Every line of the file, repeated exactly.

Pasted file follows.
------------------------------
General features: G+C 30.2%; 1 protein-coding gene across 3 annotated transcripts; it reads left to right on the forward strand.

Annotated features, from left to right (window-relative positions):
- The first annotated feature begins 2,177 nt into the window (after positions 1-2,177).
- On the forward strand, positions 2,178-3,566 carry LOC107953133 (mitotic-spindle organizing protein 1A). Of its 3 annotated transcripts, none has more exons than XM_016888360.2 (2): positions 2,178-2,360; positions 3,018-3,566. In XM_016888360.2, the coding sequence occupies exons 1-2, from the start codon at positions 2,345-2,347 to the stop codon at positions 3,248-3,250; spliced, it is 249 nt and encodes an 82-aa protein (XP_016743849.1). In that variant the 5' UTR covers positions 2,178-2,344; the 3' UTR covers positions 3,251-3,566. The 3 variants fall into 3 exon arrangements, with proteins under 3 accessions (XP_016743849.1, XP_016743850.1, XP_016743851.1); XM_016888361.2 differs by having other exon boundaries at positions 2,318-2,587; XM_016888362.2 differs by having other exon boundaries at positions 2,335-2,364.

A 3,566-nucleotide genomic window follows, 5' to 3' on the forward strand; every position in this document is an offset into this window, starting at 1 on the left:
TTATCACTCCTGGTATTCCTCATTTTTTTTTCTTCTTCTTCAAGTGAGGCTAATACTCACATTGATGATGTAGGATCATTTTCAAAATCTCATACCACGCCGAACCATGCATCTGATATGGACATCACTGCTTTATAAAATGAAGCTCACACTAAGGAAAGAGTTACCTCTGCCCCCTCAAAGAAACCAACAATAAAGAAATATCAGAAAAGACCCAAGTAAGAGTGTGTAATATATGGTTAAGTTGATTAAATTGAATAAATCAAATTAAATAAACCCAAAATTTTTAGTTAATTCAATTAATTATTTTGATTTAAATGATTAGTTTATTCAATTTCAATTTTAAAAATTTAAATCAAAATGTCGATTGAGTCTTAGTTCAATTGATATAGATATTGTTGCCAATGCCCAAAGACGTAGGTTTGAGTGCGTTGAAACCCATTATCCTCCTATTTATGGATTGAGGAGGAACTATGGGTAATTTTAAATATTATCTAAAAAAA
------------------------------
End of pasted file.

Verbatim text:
General features: G+C 30.2%; 1 protein-coding gene across 3 annotated transcripts; it reads left to right on the forward strand.

Annotated features, from left to right (window-relative positions):
- The first annotated feature begins 2,177 nt into the window (after positions 1-2,177).
- On the forward strand, positions 2,178-3,566 carry LOC107953133 (mitotic-spindle organizing protein 1A). Of its 3 annotated transcripts, none has more exons than XM_016888360.2 (2): positions 2,178-2,360; positions 3,018-3,566. In XM_016888360.2, the coding sequence occupies exons 1-2, from the start codon at positions 2,345-2,347 to the stop codon at positions 3,248-3,250; spliced, it is 249 nt and encodes an 82-aa protein (XP_016743849.1). In that variant the 5' UTR covers positions 2,178-2,344; the 3' UTR covers positions 3,251-3,566. The 3 variants fall into 3 exon arrangements, with proteins under 3 accessions (XP_016743849.1, XP_016743850.1, XP_016743851.1); XM_016888361.2 differs by having other exon boundaries at positions 2,318-2,587; XM_016888362.2 differs by having other exon boundaries at positions 2,335-2,364.

A 3,566-nucleotide genomic window follows, 5' to 3' on the forward strand; every position in this document is an offset into this window, starting at 1 on the left:
TTATCACTCCTGGTATTCCTCATTTTTTTTTCTTCTTCTTCAAGTGAGGCTAATACTCACATTGATGATGTAGGATCATTTTCAAAATCTCATACCACGCCGAACCATGCATCTGATATGGACATCACTGCTTTATAAAATGAAGCTCACACTAAGGAAAGAGTTACCTCTGCCCCCTCAAAGAAACCAACAATAAAGAAATATCAGAAAAGACCCAAGTAAGAGTGTGTAATATATGGTTAAGTTGATTAAATTGAATAAATCAAATTAAATAAACCCAAAATTTTTAGTTAATTCAATTAATTATTTTGATTTAAATGATTAGTTTATTCAATTTCAATTTTAAAAATTTAAATCAAAATGTCGATTGAGTCTTAGTTCAATTGATATAGATATTGTTGCCAATGCCCAAAGACGTAGGTTTGAGTGCGTTGAAACCCATTATCCTCCTATTTATGGATTGAGGAGGAACTATGGGTAATTTTAAATATTATCTAAAAAAA